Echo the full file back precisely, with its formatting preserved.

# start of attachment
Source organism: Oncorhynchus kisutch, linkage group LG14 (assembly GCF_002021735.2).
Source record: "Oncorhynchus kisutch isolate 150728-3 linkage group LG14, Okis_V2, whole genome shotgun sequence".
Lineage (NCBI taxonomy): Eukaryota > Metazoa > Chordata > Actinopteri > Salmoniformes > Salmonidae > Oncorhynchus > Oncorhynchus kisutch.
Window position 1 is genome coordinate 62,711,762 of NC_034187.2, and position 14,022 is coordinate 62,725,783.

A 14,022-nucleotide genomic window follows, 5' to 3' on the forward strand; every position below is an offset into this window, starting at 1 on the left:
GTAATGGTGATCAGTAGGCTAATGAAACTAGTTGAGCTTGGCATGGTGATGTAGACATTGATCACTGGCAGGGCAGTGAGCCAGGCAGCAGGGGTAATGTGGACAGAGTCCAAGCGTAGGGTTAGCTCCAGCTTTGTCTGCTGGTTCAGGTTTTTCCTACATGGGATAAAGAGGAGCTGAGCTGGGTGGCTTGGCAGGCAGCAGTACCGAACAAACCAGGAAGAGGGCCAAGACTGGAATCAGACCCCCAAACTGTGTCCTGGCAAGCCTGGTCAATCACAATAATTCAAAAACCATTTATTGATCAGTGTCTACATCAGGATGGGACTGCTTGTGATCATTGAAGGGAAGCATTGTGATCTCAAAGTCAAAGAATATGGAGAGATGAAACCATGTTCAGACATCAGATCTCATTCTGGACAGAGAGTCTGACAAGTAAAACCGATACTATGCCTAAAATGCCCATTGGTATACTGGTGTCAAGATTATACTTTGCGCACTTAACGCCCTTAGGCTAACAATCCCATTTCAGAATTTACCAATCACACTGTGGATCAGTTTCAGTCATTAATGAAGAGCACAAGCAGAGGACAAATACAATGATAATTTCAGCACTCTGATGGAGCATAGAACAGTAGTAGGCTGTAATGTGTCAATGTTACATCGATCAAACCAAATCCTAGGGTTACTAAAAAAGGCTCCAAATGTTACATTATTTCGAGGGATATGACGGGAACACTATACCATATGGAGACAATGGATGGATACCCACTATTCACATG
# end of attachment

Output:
Source organism: Oncorhynchus kisutch, linkage group LG14 (assembly GCF_002021735.2).
Source record: "Oncorhynchus kisutch isolate 150728-3 linkage group LG14, Okis_V2, whole genome shotgun sequence".
Lineage (NCBI taxonomy): Eukaryota > Metazoa > Chordata > Actinopteri > Salmoniformes > Salmonidae > Oncorhynchus > Oncorhynchus kisutch.
Window position 1 is genome coordinate 62,711,762 of NC_034187.2, and position 14,022 is coordinate 62,725,783.

A 14,022-nucleotide genomic window follows, 5' to 3' on the forward strand; every position below is an offset into this window, starting at 1 on the left:
GTAATGGTGATCAGTAGGCTAATGAAACTAGTTGAGCTTGGCATGGTGATGTAGACATTGATCACTGGCAGGGCAGTGAGCCAGGCAGCAGGGGTAATGTGGACAGAGTCCAAGCGTAGGGTTAGCTCCAGCTTTGTCTGCTGGTTCAGGTTTTTCCTACATGGGATAAAGAGGAGCTGAGCTGGGTGGCTTGGCAGGCAGCAGTACCGAACAAACCAGGAAGAGGGCCAAGACTGGAATCAGACCCCCAAACTGTGTCCTGGCAAGCCTGGTCAATCACAATAATTCAAAAACCATTTATTGATCAGTGTCTACATCAGGATGGGACTGCTTGTGATCATTGAAGGGAAGCATTGTGATCTCAAAGTCAAAGAATATGGAGAGATGAAACCATGTTCAGACATCAGATCTCATTCTGGACAGAGAGTCTGACAAGTAAAACCGATACTATGCCTAAAATGCCCATTGGTATACTGGTGTCAAGATTATACTTTGCGCACTTAACGCCCTTAGGCTAACAATCCCATTTCAGAATTTACCAATCACACTGTGGATCAGTTTCAGTCATTAATGAAGAGCACAAGCAGAGGACAAATACAATGATAATTTCAGCACTCTGATGGAGCATAGAACAGTAGTAGGCTGTAATGTGTCAATGTTACATCGATCAAACCAAATCCTAGGGTTACTAAAAAAGGCTCCAAATGTTACATTATTTCGAGGGATATGACGGGAACACTATACCATATGGAGACAATGGATGGATACCCACTATTCACATG